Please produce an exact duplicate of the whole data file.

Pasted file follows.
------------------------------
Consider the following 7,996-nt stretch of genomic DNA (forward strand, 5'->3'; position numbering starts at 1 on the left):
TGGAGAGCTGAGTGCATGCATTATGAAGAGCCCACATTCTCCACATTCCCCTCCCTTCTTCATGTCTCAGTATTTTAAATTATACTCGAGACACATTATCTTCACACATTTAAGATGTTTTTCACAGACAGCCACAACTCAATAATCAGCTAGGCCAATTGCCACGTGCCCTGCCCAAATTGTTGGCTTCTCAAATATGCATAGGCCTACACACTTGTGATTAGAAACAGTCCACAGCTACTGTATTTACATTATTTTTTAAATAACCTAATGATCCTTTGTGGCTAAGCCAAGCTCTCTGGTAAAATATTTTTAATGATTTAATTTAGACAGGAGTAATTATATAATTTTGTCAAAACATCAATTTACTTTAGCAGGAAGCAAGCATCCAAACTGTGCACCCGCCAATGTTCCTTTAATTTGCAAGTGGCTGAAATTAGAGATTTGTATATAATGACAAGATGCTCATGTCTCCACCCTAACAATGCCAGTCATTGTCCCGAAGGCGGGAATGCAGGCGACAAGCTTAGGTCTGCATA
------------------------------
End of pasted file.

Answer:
Consider the following 7,996-nt stretch of genomic DNA (forward strand, 5'->3'; position numbering starts at 1 on the left):
TGGAGAGCTGAGTGCATGCATTATGAAGAGCCCACATTCTCCACATTCCCCTCCCTTCTTCATGTCTCAGTATTTTAAATTATACTCGAGACACATTATCTTCACACATTTAAGATGTTTTTCACAGACAGCCACAACTCAATAATCAGCTAGGCCAATTGCCACGTGCCCTGCCCAAATTGTTGGCTTCTCAAATATGCATAGGCCTACACACTTGTGATTAGAAACAGTCCACAGCTACTGTATTTACATTATTTTTTAAATAACCTAATGATCCTTTGTGGCTAAGCCAAGCTCTCTGGTAAAATATTTTTAATGATTTAATTTAGACAGGAGTAATTATATAATTTTGTCAAAACATCAATTTACTTTAGCAGGAAGCAAGCATCCAAACTGTGCACCCGCCAATGTTCCTTTAATTTGCAAGTGGCTGAAATTAGAGATTTGTATATAATGACAAGATGCTCATGTCTCCACCCTAACAATGCCAGTCATTGTCCCGAAGGCGGGAATGCAGGCGACAAGCTTAGGTCTGCATA